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Winston-Salem chronicle. (Winston-Salem, N.C.) 1974-current, March 19, 2015, Page B4, Image 12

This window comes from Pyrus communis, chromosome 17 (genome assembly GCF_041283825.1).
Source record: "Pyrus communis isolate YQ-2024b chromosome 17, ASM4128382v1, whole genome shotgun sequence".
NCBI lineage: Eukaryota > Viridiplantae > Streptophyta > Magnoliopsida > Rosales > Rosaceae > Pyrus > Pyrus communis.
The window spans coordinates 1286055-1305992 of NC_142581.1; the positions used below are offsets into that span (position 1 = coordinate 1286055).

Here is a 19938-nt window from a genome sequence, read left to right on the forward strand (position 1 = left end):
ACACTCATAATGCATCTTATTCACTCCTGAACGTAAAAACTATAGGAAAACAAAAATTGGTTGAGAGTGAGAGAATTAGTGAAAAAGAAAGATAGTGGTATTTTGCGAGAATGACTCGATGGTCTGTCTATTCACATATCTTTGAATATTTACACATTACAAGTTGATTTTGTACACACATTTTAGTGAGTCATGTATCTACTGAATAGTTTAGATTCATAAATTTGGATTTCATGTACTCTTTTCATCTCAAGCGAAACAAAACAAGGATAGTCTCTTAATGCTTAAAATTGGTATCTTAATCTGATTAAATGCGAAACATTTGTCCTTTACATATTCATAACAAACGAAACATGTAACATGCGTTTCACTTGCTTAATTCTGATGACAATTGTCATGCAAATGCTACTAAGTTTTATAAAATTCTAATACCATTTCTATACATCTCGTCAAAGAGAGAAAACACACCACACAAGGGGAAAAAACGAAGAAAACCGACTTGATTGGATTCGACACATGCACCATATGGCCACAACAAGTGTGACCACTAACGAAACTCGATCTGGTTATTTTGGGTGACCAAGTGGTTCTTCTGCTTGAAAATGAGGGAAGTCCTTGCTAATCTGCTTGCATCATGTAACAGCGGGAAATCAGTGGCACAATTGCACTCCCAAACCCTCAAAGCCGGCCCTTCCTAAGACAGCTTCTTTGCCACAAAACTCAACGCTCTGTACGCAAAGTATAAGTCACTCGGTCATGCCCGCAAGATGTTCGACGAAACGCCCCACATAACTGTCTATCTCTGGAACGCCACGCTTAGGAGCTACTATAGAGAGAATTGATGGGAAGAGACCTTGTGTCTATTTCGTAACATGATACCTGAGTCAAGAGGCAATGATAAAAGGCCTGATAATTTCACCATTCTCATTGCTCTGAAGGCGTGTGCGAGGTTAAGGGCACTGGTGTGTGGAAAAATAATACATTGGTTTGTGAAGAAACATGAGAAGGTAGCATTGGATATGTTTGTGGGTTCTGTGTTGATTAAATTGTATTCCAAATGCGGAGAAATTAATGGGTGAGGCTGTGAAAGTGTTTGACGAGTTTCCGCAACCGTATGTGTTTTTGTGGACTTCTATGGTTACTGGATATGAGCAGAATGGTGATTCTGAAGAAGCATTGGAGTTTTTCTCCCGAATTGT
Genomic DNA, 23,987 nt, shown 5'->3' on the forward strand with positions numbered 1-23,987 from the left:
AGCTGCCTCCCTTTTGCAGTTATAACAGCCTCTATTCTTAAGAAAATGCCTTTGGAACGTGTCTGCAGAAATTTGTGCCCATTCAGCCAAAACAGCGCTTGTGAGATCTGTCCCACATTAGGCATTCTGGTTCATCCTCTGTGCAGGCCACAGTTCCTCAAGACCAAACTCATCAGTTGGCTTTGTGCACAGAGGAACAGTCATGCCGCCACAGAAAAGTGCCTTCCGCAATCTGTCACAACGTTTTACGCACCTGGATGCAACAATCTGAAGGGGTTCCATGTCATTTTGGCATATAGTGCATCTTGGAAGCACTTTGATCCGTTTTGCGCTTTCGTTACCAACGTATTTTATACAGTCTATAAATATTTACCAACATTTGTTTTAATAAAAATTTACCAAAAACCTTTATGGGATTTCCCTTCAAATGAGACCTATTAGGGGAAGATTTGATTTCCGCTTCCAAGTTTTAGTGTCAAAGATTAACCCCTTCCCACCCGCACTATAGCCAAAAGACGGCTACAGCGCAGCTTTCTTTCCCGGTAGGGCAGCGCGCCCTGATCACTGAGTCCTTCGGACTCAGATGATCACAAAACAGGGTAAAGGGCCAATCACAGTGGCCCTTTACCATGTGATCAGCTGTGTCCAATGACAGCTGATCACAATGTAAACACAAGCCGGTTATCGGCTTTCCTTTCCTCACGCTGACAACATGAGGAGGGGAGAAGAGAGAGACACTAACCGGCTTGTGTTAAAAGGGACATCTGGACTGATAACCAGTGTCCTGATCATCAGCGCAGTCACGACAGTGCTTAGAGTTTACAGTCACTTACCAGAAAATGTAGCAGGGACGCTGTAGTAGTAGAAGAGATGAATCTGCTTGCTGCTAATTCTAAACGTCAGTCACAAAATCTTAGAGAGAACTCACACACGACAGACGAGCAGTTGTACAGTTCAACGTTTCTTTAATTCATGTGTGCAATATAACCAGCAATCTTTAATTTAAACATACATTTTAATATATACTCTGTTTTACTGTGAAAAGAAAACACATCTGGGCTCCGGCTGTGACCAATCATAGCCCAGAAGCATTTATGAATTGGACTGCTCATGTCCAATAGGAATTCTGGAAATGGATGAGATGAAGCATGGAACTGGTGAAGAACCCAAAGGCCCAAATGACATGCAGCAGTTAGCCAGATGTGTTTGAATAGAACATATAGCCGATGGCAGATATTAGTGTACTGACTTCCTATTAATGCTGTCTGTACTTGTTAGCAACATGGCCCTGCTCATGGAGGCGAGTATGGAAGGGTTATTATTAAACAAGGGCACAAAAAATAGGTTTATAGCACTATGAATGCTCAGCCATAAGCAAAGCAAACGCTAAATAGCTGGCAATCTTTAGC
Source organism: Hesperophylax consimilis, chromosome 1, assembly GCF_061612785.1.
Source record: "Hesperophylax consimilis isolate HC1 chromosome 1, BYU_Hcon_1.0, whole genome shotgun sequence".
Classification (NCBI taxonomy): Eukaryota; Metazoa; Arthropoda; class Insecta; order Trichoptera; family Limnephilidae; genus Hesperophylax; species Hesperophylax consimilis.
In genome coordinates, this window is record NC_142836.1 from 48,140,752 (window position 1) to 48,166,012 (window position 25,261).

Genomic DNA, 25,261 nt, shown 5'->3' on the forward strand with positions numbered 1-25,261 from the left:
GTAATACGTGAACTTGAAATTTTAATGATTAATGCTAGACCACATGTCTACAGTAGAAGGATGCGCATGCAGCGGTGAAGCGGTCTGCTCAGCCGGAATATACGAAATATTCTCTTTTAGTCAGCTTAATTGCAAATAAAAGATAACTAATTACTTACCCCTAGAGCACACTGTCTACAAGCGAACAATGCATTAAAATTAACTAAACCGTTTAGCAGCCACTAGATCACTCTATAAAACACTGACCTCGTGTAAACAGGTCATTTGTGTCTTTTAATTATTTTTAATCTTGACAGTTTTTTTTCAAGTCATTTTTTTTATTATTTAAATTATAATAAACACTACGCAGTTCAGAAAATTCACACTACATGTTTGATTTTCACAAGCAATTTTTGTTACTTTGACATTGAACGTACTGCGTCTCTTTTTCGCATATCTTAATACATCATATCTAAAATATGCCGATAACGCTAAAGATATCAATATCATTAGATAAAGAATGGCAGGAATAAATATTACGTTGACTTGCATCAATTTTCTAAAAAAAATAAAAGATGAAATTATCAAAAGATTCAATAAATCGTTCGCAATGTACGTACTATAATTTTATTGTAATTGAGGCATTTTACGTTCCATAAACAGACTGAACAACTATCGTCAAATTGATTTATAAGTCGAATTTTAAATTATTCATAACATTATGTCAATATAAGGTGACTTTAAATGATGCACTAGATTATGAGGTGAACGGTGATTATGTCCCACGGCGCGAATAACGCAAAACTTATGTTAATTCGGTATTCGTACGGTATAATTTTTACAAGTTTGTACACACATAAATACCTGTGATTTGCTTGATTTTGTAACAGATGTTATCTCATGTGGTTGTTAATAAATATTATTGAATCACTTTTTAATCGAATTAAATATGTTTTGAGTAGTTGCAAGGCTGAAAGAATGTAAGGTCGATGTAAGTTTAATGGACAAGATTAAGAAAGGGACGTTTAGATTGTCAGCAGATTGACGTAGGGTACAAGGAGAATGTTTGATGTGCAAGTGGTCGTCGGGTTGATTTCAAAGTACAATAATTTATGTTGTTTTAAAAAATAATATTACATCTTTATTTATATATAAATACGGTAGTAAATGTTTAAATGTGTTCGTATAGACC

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Religion Calendar Happening Now Poetry series Centenary United Methodist Church's Music and the Arts Ministry will host "Poetry as Prayer, Prayer as Poetry: The struggle for faith in the poems of John Donne and Gerard Manley Hopkins," a discussion by Anthony 'Tony" Abbott, at 7 p.m. on March 10, 17 and 24 (with 31 as a bad weather date) in Centenary's Memorial Auditorium, 646 W. Fifth St. Winston Salem (use the 4 1/2 Street entrance). Abbott, who is a retired Davidson College English professor, former department chair, poet, novelist and Pulitzer Prize nominee, will examine the extraordinary lives of these two poet priests, Donne as an Anglican and Hopkins a Roman Catholic, and then examine how each used poetry, particularly the sonnet, to speak openly and intimately to God out of their deep spiri tual needs. Handouts will be available at all lectures. Abbott will recite poems at the beginning of each session. Weekly topics include: March 24-Gerard Manley Hopkins, The Welsh Sonnets and the 'Terrible" Sonnets. The event is free. Career Fair Genesis Baptist Church, 2812 East Bessemer Ave. in Greensboro, will be hosting a two-day Career Fair on Thursday, March 19 and Friday, March 20 from 8 ajn. to 5 p.m. and 9 a.m. to 4 p jn., respective ly. NC Jobiink and NC Works are partners. Day one of the event is dedicated to preparation. A series of seminars, symposiums and breakout sessions will be conducted, all designed to help people to get started. Day two is dedicated to job placement. Representatives from a variety of local employers will be on hand to meet prospects, conduct on-site interviews and in many cases make on the spot offers of employment. Contact careerfair@genesisbap tistchurch.com or visit the website at genesiscareer fair.com. For additional information, or to participate in the Career Fair contact Minister Price at james vpricesr @ yahoo .com. " /v March 20 Job fair Love Community Development Corp., 3980 N. Liberty St., will hold a Job Fair on Friday, March 20 from 9 a.m. to 1 p.m. People who need help creating or updating a resume are welcome to use the Job Link and get help Monday through Friday from 10 a.m. to 4 p.m. Interested people should sign up at the front desk. March 21 Gospel Showcase & Soul Food Saturday, March 21 at 6 p.m., the Worship and Arts Ministry of Exodus United Baptist Church, 2000 Wilbur Street, near the old Boys and Girls Club on Martin Luther King Jr. Blvd., will sponsor a Sylvia's of Harlem, N.Y., style Sunday Gospel Showcase & Soul Food event, with $7 specials, They include, one entr6e, two sides, one drink, extra items and dessert for additional cost. There will be live entertainment and great fellowship. Pastor Alvin Carlisle is senior pastor. For more information contact: Ronee Walker at 336-422-3259 or Elder Ron Wilds at 336-926 5191. Millionaires seminar On Saturday, March 21 from 9 a.m. to 1 p.m., Genesis Baptist Church, 2812 Bessemer Ave. in Greensboro, will host a seminar called "Building Millionaires for a Higher Purpose." It's free and open to the public. The church is on a mission with a pur pose to make "2015 a life-changing experience of growth." The Financial Literacy Ministry is sponsor ing the program. The three program facilitators and topics include: Todd Leverette (a young adult entre preneur): "Entrepreneurship: Turning Your Dream into Your Job"; Jackie King: "Making Sense of Investing"; Joe Dudley Jr.: "Discover Your Entrepreneurial Personality." Uptown Saturday Night Goler Memorial A.ME. Zion Church, 630 N. Patterson Ave., will have Uptown Saturday Night on Saturday, March 21 from 6 to 9 p.m. Donation is $15, which includes dinner and entertainment. This event is sponsored by Parent Body Missionaries. College readiness workshop The College Connection Ministry at Emmanuel Baptist Church will host a seminar titled "Straight Talk: A College Readiness Workshop for High School Students" on Saturday, March 21, from 12:30 to 4:30 p.m. at the church, 1075 Shalimar Dr. The topics that will be discussed include: selecting appropriate high school courses, FAFSA process, saving money, scholarships, importance of extra cur riculum activities, essay writing and living as a col lege students. The facilitators for these session are Whitney McLaughlin, Karen Harris, Rachel King and Carolyn Bums-Speller. Pastor Dr. John Mendez and Jamie Woodyard will facilitate separate sessions for the male and female participants on importance social issues. The workshop is open to all high school students. To register for the workshop or obtain more information, please email ebccollege conn@gmail.com. Starting on March 22 Men's Revival Life Changing Transformation Church Ministry, 2001 N.E. 25th St. (corner of Ansonia and 25th), will be having Men's Revival starting Sunday, March 22. The theme is "From Boys to Men, Man UP!" The guest speakers are as following: Sunday, March 22, Bishop Preston Mack from Jesus Ressurection Power will be speaking at 5 p.m.; Thursday, March 26, Pastor Johnny Johnson from United Deliverance Church of Ood will be speak at 7 p.m ; Saturday, March 27, Apostle Edward Allen of Ambassador Cathedral will be speaking at 7 p.m. Doors will open early. i y See ReMgloa yn >5 I Pastors discuss race at forum BY ERIN M1ZELLE FOR THE CHRONICLE On the night of Tuesday, March 10, in a building that perhaps many Winston-Salem residents drive by without ever paying it much attention, a con versation was had, and it was one for all. Housed at the Enterprise Center on Martin Luther King Drive for all to gather, this community dia logue was held to explore "faith commu nity pathways" to ensuring an impartial and thriving city of Winston-Salem for all those who call it home. Titled "Community Conversation for the Good of Our City," the community faith-based dialogue was sponsored by the Institute for Dismantling Racism (IDR) and was hosted by a panel of clergy from churches in the Forsyth County area. Occurrences of racial injustice in Staten Island and Ferguson, in particular, were to blame for the sense of urgency behind the night's com munal dialogue. "When we began to talk about our communi ty and what it could be, the thing that became very clear is that we couldn't have what we wanted ? what we deserved ? unless the vast majority of the peo ple in the community began to work together. And the first step to that is to at least talk to, (then) acnwanz hear and finally begin to understand one another," said the Rev. Willard Bass as he opened the night's special event. 'This is IDR's effort to start that conversation," said Bass, who is director of IDR. The organization has held a previous discussion session. / The conversation between the panelist of local pastors and the people of Winston-Salem addressed three specific questions, and started a dialogue that will continue for weeks and months to come: 1. What does a vision of the future of our city look like in which all communities flourish? 2. What are the obstacles for realizing this vision and the options for overcoming them? 3. How will we negotiate these obstacles successfully? "We have to be ashamed of our selves and we have to take personal responsibility because there was a time when we couldn't," said Pastor Nathan Scovens. "And we hhve to accept that personal responsibility to make tilings better tor everyone." The event was open to the pubic, allowing the conver sation to be a "collaborative and continuous improvement project with the help of the community's involvement," as IDR had publicly hoped it would be. Moderated by jour nalist and minister Dr. Bryan Williams, IDR made every attempt to relay the national conversation about racial dis crimination and injustices to the future of "our" Winston Salem, or so it was referred on this night, time and time again. "All of you that are here (in attendance) ? your willingness to be here ? is a statement about the kind of Winston-Salem you want to see. And I commend you all for tak ing your time to be here," Williams said, in opening the evening's ses sion. "While religion has been a tool of oppression, giv ing legitimacy to the systems and institutions an unjust misuse of power, it has also served as sustenance and inspiration for those suffering from racism. Tonight, we seek all forms and traditions that will deepen commitment to the work that we are all here to do." Throughout the two-and-a-half hour event, one point rang clear ? regardless of race ? as each speaker stood to take the microphone and address all in attendance: In order for changes to occur in Winston-Salem and across the nation, these issues of social justice, and the lack there of, must first be brought to the forefront of every citi zen's conversation. "We will remain vul nerable to each other, knowing that racism has taught us to be deceptive to self and others and that we need one another for accountability and integn- L ty. But here, our work begins with empathy for those who have been destroyed and wounded by the pathology of racism and with seeking the healing of the systems and institutions so that they might provide quality of access and equity in the distribu tion of power and resources," Williams said. March 10 was the second attempt to do just that. "Healing takes time. Miracles take time. And what we are asking for is healing," Scovens softly remarked as he and the panel beside him began to close out the evening's discussion. "It does not ? and it will not ?hap pen overnight, but we will not lose sight of what could be." A third "Community Conversation for the Good of Our City" is already planned to happen in the near future. Panelists were Rev. Darryl Aaron, Pastor, First Baptist Church; Rev. Steve Angle, Pastor, Southside Community Church; Rev. Tembila covington, cross tne Red Sea Ministry of Rockingham County; Rev. Nathan Parrish, Pastor, Peace Haven Baptist Church; Rev. Nathan Scovens, Pastor, Galilee Baptist Church; Rev. Lisa Schwartz, Pastor, Unitarian Universalist Fellowship ; Bishop Todd Fulton, Pastor, Moriah Outreach Center of Kernersville; and Rev. Chuck Spong, Senior Pastor, WS First. Photos by Erin Minclk Panelists give their opening remarks. Scovens Attendee Jay Harris gives his opinion. St. Peter's presents program to help strengthen families SPECIAL TO THE CHRONICLE St. Peter's Church and World Outreach Center launched a six month program to strengthen families in the Winston-Salem and surround ing communities. The Strong Family Movement kicked off on March 1 with Bishop Dale C. Bronner, founder/senior pas tor of Word of Faith Family Worship Cathedral near Atlanta. Bishop Bronner delivered a dynamic message that challenged families to reframe their thinking and reach God's best for their lives. The Strong Family Movement continues. St. Peter's will hold infor mational sessions on relevant family topics on the third Wednesday of each month and fun family outings on the fourth Wednesday of each month from March through August. The cur rent itinerary is as follows: ?March 18, topic: "We Are Family" ? March 25, topic: "Family, Food and Fun Night" ? April 15, topic: "Balancing Life And Family Part 1" ? April 22, topic: "Balancing Life And Family Part 2" ? May 20, topic: "Healthy Sex Education For The Family Part 1" ? May 27, topic: "Healthy Sex Education For The Family Part 2" ? June 17, topic: "Effective Parenting At Every Age Part 1" ? June 24, topic: "Effective Parenting At Every Age Part 2" ? July 15, topic: "The Wealthy Family Part 1" ? July 22, topic: "The Wealthy Family Part 2" ? July 26, topic: "Fatherless Generation, Motherless Generation" ? Aug. 2, topic: "Strong Family Movement Culmination & Family Fun Day" Learn more about The Strong Family Movement by visiting www.SPWOC.com/TheMovement. Dr. James C. and Joyce Hash Sr. are senior pastors of St. Peter's Church and World Outreach Center (www.spwoc.com). Services are held each Sunday at 9:30 a.m. Jesus Appears to the Disciples Lesson Scripture: John 20:19-23 By the end of this lesson, we should: ? Understand the significance of Jesus' appearances ? Recognize the calm that Jesus brings ? Deepen our commitment to Him Background: The women report ed, "The tomb is empty!" The disci ples ran to see. Mary Magdalene talked with the Risen Lord and reported that conversation to the 10 (Thomas was absent). They didn't understand as their fear, grief, chaos and doubts mounted. They were con fused at the Last Supper and now words couldn't express their feelings. Jesus' teachings over the last three years were running through their minds as they attempted to make sense of everything. There was no earthly kingdom as they envisioned. They made spectacles of themselves parading around with Jesus. Not only were the Pharisees out to get them for making a mockery of the Law but the Romans couldn't be far behind! At this point, they were replaying the events that took place among them selves, but no resolution came. Lesson: On the evening of Resurrection Day, Jesus visits the hid ing disciples behind locked doors. He greets them in the usual manner, "Peace be with you" (Hebrew "shalom"). I'm sure they were star < tied and probably more afraid than ever. They recognize Him as He shows them His hands (wrists) and His side. The Gospel of Luke records I in 24:36-49 that He ate fish with them. Jesus' appearance proves that His body was not stolen and that He is alive! This is visible proof that Jesus is not a ghost. While they do not fully understand, their burden has been lifted! The 10 are now calm and encouraged because Jesus is with them. Verse 21 reminds them of their ministry. What Jesus says really isn't new to them. You see, God sent His Son into a dying world (sinful) to redeem humanity back to Him. Sometimes we forget the real mis sion. The miracles were the signs of His authenticity and authority. Through the highs and lows of Christ's earthly life. He endures it all to fulfill His mission to save! He depended on His Father to complete that mission. Therefore Jesus sends Se^Peppers on B5 Mildred'^ Peppers Sunday School Lesson i